How Might We Use Design To Change the Future of Farming?

Food makes the world go ’round. As consumers, we are unknowingly closely connected to the Agricultural industry simply through the food we eat daily. The growing concern of climate change continues to spark interest in the design world, and as designers, we strive to problem-solve. One of the many problems facing the agricultural industry today includes crop failure due to climate change and human oversight in farming, causing a level of food insecurity we cannot sustain. There has to be a way to design a system that will assist farmers in farm labor and food safety.

Looking into the future, the growing shortage of farm labor due to economic inviability and immigration challenges will affect the Agricultural industry. According to the International Labor Organization (ILO), agricultural laborers as a percentage of the workforce declined from 81.0% to 48.2% in developing countries and 35.0% to 4.2% in developed ones. We have an opportunity and responsibility to address the pressing issues facing the Agriculture industry.

When Agriculture Meets Technology

With this in mind, we are introducing Optimum, a Hatch Duo concept project that bridges the gap between technology and agriculture. With Optimum, we aim to address the fears around food insecurity through AI and autonomous robots. Combining aerial surveying with AI analysis and resultant report generation activates a fleet of farm-bots that work autonomously, perform farming tasks, and ensures upkeep until successful harvest, thereby reducing food loss through crop wastage or failure. It enables farmers to have improved knowledge of their field and increased control over their farming practices and abilities.

When we say “farming,” it includes various processes like land preparation, sowing, irrigation, fertilizing, and harvesting. Each step requires different ingredients to be distributed to the farm field, sowing-seed, fertilizing-fertilizer, irrigation-water, and other areas. We didn’t want a scenario where a farmer would have to go through the purchasing process, renting, or storing different bots; these aspects drove the modular idea. To simplify user engagement, we wanted to create a system where the user can merely “plugin” the right pipe to the bot container. The container then gets loaded to the bot by the docking station, so the farmer doesn’t have to worry about heavy lifting, and the bot completes tasks for the farmer. We also decided to focus primarily on sowing, fertilizing, irrigation, and weeding functions (care solutions) due to the difficulties and inefficiency of small robots dealing with land preparing and harvesting, all of which we discovered during the research phase.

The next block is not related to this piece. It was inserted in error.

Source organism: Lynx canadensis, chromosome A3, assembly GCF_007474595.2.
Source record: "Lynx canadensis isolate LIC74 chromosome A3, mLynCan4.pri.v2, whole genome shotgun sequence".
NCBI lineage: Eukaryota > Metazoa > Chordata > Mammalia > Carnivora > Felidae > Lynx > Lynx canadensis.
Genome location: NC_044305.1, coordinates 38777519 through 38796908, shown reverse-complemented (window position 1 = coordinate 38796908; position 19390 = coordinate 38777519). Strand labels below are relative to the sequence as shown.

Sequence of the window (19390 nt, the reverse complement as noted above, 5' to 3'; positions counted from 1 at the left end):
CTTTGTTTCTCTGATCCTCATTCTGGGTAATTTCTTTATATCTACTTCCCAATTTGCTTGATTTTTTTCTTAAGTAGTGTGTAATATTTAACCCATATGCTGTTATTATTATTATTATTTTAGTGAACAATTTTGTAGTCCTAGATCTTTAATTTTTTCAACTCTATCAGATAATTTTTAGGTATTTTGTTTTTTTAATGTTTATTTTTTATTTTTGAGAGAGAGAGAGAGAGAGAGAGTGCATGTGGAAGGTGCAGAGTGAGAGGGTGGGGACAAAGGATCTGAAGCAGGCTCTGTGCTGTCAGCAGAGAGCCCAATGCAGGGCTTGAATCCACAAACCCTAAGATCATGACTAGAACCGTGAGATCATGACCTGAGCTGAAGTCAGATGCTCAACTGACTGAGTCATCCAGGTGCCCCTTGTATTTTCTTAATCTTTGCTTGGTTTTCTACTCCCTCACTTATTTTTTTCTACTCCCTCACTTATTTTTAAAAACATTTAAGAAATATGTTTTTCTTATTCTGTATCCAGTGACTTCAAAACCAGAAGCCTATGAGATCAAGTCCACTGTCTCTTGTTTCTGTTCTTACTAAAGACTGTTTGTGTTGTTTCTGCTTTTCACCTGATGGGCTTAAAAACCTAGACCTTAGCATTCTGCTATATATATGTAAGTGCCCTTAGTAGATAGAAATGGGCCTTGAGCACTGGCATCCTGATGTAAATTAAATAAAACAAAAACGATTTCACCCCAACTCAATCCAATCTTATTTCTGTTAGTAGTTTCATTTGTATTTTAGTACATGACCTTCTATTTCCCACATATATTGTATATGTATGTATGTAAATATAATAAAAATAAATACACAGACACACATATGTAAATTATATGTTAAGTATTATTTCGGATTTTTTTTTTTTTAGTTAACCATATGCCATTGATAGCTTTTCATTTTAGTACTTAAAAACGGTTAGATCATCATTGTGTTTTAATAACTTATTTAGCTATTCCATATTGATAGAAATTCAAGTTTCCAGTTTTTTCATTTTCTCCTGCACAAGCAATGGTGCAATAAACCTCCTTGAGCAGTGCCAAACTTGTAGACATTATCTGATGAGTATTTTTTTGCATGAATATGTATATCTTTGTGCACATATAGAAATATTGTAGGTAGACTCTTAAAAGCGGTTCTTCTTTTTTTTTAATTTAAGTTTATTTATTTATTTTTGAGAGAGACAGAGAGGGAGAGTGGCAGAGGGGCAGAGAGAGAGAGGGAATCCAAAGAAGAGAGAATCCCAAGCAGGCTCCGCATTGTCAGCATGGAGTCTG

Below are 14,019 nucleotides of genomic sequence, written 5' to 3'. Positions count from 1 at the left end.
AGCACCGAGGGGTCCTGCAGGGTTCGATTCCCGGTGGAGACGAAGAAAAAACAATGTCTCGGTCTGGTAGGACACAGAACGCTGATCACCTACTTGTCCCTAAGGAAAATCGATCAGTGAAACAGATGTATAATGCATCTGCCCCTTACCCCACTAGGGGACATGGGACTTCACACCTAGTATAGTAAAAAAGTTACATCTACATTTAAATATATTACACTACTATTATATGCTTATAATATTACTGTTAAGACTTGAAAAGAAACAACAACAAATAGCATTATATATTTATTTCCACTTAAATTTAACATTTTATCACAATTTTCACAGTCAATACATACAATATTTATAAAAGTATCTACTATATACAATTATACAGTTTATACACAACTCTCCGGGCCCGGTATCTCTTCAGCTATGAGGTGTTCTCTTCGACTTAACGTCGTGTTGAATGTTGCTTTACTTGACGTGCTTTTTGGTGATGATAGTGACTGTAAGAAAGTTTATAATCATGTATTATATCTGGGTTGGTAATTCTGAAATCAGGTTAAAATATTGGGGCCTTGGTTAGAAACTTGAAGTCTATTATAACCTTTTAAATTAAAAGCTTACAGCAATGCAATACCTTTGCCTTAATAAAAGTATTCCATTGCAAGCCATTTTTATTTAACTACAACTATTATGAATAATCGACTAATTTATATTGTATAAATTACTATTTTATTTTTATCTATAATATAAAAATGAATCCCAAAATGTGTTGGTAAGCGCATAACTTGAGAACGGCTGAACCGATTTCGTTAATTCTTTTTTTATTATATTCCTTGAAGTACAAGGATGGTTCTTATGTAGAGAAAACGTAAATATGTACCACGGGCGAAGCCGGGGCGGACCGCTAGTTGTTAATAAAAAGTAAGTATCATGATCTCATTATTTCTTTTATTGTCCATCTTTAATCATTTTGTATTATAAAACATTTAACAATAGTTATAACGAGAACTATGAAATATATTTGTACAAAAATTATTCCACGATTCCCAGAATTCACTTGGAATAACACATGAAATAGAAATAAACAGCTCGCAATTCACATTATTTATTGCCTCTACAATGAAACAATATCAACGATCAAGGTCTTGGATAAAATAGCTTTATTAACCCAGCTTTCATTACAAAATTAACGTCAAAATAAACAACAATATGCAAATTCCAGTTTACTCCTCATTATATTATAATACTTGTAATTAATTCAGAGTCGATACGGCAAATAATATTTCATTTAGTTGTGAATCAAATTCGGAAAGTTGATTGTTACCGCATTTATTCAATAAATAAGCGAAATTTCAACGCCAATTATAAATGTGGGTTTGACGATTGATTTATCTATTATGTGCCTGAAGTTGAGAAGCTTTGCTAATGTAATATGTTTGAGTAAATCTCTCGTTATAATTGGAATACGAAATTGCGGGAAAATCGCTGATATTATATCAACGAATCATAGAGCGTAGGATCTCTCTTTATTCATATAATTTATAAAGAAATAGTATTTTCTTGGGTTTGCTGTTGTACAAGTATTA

Our main objective in designing Optimum is to optimize farming efficiency, productivity, and sustainability. The assisting technology involved As an integrated system, Optimum has features and parts that can effectively perform farm tasks: the Scanning Bots and Modules, Drones, Docking Station, and a mobile application.

With the Scanning Bots’ assistance, they can scan the soil state, crop state, save location data of crops, and transport modules to various farm areas. Optimum drones can correct GPS data of the bots, scan crop state, and create aerial images of the entire farm. Optimum’s docking Station stores and charges the modules so system interaction can continue. Farmers can also check on the status of each module by accessing Optimum’s docking station. We also created a basic Optimum phone application that farmers can easily access the entire system via a smartphone or tablet.

The Future of Optimum

Looking further into the future, beyond Optimum combating food insecurity, we are exploring other areas that need catering due to climate change. For example, we can innovate the Optimum drone to survey forest covers, generate data on plants’ dryness, and analyze it against weather concerns that could trigger a fire. It can also gather data and create reports on how to afforest those areas and improve their carbon cycles effectively. Lastly, in disaster-struck areas, Optimum can provide relief both efficiently and incisively. As you can see, there are various possibilities within our Optimum concept project we would love to explore; however, if we were to dive deeper or given the right funding, we would aim to iterate Optimum with continuous innovation in mind. Here at Hatch Duo, we strive to problem-solve with design and engineering at the forefront, and sometimes, this includes hatching ideas of our own, too.

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